This project, which started almost four years ago, seemed like a wonderful idea at the time. We would take
the real estates indexes, which were mostly on microfilm, and arrange them into an every name alphabetical
listing. It seemed so simple.
The first problem encountered was that the microfilm was difficult to read in places and the copies produced from it were not complete. No problem we thought. We would go to the actual indexes themselves that were here at the Archives and at the Recorder of Deed's Office.
Marian DeMore produced slip after slip of entries taken from the microfilm copies and the xerox copies of index sheets produced by Carolyn Snider. Marian did not realize how large this project was-neither did we-until both she and Carolyn were in too far to retreat. Dutifully both worked on letter after letter. Hayward Barnett was coaxed and persuaded to put the card information onto diskettes that we could then work on at the Archives.
There were some difficulties merging all the diskette information into single letter listings. From more than a dozen diskettes, which were each first alphabetized, letter categories were formed. Each diskette had a range of letters on it so there was a lot of cutting and pasting into files going on.
After well into the project we found out that there were duplicate listings, conflicting entries, and sometimes only a single entry for some land transactions. There should generally be two listings; one for the seller or grantor and another for the buyer or grantee. This caused us to go directly to the deed books. Here we found another problem.
Sometimes the same land transactions would be listed on one book and page for the seller and a different book and page for the buyer. This was very bad news. What should have been a relatively easy process had now become a series of checking and rechecking letters that seemed to go on forever.
The logical thing one would have thought would have been to just forget the index listings and start over with the deed books page by page. One, this was not practical as the deed books could not leave the Archives for volunteers to use. Secondly, a few deed books and some pages in deed books are missing so that the only listing of some land transactions would be in the index.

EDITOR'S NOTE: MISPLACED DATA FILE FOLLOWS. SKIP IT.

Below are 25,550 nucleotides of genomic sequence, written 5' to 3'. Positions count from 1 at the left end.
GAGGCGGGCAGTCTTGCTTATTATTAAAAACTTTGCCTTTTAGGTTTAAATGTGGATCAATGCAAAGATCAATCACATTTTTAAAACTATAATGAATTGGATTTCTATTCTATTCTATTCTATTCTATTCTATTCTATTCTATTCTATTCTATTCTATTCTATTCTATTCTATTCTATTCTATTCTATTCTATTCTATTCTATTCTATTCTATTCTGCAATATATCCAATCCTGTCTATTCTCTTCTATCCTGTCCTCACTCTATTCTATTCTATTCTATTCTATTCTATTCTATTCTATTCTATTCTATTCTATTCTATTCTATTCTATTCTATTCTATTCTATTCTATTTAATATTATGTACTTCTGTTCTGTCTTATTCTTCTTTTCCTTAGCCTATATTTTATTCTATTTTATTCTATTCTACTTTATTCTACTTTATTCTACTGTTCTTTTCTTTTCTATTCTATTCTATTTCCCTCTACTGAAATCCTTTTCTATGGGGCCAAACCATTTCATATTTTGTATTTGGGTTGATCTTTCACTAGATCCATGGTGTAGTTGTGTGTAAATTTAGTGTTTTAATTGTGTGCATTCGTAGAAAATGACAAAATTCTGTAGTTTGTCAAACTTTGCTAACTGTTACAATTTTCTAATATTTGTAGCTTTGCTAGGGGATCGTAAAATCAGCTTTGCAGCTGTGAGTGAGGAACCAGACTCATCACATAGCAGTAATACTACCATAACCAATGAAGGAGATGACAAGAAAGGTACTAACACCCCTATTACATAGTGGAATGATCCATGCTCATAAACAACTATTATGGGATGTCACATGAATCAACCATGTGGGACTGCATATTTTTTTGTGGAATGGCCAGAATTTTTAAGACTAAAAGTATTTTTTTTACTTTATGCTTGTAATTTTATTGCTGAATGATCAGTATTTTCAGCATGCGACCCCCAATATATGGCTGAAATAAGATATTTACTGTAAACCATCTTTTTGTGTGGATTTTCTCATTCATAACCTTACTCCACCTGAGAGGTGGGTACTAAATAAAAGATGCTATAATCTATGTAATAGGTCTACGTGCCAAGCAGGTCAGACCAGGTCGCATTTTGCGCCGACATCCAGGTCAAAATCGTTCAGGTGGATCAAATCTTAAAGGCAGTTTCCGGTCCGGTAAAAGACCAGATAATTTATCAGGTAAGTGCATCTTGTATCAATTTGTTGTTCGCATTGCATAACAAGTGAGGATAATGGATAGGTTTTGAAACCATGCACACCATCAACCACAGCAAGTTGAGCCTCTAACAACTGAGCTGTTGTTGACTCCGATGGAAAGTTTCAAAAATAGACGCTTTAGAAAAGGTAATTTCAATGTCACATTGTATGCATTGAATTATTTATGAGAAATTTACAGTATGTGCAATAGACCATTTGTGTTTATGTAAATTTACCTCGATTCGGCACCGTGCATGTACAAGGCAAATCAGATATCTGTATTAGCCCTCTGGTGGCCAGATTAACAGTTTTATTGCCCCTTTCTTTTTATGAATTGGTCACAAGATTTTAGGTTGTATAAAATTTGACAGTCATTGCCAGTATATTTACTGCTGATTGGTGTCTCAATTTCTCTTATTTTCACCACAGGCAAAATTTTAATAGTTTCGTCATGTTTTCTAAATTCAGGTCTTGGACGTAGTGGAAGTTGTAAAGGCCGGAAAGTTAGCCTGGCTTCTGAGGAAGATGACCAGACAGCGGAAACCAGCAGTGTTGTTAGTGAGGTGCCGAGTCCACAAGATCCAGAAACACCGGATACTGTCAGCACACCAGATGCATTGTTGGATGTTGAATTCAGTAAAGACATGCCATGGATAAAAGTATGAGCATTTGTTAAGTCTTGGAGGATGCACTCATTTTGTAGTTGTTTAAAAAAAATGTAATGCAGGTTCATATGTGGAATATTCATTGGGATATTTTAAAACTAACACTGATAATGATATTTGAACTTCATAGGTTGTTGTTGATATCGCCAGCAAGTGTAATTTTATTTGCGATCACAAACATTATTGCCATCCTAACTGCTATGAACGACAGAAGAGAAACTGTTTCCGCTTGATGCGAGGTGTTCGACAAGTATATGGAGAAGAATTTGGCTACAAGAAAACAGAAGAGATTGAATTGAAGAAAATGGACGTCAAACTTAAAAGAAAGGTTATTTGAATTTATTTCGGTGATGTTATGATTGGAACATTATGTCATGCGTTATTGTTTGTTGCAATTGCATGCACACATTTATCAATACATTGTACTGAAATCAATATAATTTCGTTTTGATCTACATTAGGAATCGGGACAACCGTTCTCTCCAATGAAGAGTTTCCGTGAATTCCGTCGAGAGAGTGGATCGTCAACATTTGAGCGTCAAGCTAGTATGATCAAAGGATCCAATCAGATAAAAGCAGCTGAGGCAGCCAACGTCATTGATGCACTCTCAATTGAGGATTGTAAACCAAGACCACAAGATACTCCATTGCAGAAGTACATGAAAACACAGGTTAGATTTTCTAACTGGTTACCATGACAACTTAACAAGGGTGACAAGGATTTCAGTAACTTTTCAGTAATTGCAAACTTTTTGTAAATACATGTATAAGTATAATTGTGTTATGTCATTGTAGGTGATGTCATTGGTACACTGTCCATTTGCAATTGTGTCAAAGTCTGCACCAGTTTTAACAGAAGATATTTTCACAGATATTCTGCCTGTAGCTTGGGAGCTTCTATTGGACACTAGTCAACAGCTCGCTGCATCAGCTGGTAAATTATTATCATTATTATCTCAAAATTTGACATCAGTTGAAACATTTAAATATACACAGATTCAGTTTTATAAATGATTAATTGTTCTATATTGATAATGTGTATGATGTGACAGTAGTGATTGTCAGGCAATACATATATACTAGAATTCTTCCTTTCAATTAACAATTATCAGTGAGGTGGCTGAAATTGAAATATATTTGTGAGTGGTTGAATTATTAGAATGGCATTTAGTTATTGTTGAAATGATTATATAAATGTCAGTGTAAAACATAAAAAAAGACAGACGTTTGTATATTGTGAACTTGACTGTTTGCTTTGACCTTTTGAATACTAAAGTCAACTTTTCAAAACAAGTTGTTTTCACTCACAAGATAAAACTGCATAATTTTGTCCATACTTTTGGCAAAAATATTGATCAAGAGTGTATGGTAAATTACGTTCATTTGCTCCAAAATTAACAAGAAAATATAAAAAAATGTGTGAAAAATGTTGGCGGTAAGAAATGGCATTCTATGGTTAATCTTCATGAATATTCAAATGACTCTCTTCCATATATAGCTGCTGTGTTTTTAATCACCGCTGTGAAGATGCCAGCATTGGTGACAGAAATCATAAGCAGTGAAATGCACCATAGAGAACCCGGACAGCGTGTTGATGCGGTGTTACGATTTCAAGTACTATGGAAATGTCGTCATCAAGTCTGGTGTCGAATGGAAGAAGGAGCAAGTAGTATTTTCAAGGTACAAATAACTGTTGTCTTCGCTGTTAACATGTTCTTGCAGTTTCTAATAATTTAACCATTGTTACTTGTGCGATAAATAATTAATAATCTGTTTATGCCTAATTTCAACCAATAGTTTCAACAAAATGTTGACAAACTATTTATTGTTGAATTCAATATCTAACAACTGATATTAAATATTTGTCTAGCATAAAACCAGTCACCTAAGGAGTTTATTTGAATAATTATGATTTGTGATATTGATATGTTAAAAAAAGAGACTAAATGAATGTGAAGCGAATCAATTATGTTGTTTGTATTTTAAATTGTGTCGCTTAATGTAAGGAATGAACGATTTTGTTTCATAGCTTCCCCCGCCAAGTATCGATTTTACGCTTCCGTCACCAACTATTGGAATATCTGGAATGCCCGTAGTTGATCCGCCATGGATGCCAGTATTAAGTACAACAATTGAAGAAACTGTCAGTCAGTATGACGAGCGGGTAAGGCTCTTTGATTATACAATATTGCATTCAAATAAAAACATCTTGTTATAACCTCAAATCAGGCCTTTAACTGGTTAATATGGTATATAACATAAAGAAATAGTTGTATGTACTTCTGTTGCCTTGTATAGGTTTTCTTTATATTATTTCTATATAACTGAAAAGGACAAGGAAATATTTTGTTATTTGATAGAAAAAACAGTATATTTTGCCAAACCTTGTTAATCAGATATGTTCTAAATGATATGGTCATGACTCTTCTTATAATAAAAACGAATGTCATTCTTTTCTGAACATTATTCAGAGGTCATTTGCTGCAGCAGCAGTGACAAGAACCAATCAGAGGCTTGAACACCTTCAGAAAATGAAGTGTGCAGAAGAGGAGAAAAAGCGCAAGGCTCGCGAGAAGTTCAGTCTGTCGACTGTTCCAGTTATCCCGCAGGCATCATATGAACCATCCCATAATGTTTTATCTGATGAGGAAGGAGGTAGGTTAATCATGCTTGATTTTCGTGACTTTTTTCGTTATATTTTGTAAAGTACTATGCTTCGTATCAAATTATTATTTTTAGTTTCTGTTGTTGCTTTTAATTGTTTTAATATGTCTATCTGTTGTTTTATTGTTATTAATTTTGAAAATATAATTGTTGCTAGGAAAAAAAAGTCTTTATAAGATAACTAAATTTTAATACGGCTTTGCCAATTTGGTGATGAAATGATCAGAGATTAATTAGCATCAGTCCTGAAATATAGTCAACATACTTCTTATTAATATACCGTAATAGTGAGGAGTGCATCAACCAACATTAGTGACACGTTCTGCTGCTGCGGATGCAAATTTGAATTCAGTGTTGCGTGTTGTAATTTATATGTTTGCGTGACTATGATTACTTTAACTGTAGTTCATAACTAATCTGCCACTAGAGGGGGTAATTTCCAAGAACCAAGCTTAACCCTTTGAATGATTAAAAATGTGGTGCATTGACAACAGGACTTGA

The project has surely been a learning experience. I now, as can many others involved in this index, recognize many early names from Greene County, and in some instances feel as if we know these people. It was also a surprise that there were listings other than land deeds. We found pages with material about incorporations, slaves, wills, chattel mortgages for horses, household furniture and railroads.
This has been the largest project yet attempted by the Archives. Thanks need to go to many people including: Marian Demore, who has worked on many of our bulletins/indexes; Carolyn Snider, who had really made this project possible; Beverly Johnson of the Archives, who has spent hours looking in deed books to make corrections from listings; Hayward Barnett, who spent hours at his keyboard putting this material on diskette;
Carolyn Williams and Mary Walker, AARP workers, who helped with corrections; Phoebe Lemon, Charlene Hook, and Ressie Wallace, who applied that vast knowledge of county history as workers on name corrections, Amy Langston of the Archives who provided editorial support merging listings into coherent columns; Linda Montgomery, Greene County Recorder of Deeds, who provided microfilm and allowed us to pursue this vast undertaking;
Thank You. Thank You. Thank You.
*****The Archives takes all responsibility for any errors in this index. We have tried out best to weed out mistakes or double entries. If You Request Deed Copies From The Recorder of Deed's Office please give the correct book and page And the names of the parties involved. If the listing is incorrect please let us know at www.greenecountymo.org which is the county website. If you hit on the Archives button there is a request form that you can have us check the listing. If you wish to write us the address is: Greene County Archives & Records Center 1126 N Boonville Ave Springfield, MO 65802. Our phone is: (417) 868-4021. Comments or criticisms may also go to these listings.
If you are looking for a particular name try to check all possible variations. In the 19th century people spelled a variety of different ways. In one deed listing a name can be spelled two different ways.
There are several abbreviations that are used in the index. Shrf, shff, sff, or something similar stands for sheriff. Tr'stee, tr'tee, or something like it means trustee. Adm. or admr means administrator. Est or est of means estate. Ch or chr'ch designates a church. Sch is what we have used for school. Atrn, atn, atny, or other can mean attorney. Sprfld stands for Springfield. RR or R. R. is for a railroad. Etal means 'and others.' Ins or insur means insurance. Bk is bank and mfg stands for manufacturing company. Dec'd or dec is deceased. Sometimes Sen is used for Sr or senior. Epis is used for Episcopal. Deft or def stands for defendant and pltf or ptf stands for plaintiff meaning that there may be more in a Greene County Circuit Court case. There may be others that we have missed.
Name Abbreviations: Jas. is James, Jos. is Joseph, Jno. is John, Chas. is Charles, Robt. IIs Robert, Wm. is William, Sam'l is Samuel, Wash. is Washington, Thos. is Thomas, Geo. is George, Dan'l; is Daniel, Benj. is Benjamin and Alex. is Alexander. A few names have given name initials in a block: JWDLF Mack stands for J. W. D. L. F. Mack, sometimes called 'Alphabet' Mack, RAC Mack is used for R. A. C. Mack, and LAD Crenshaw is short for L. A. D. Crenshaw.
Greene County Archives & Records Center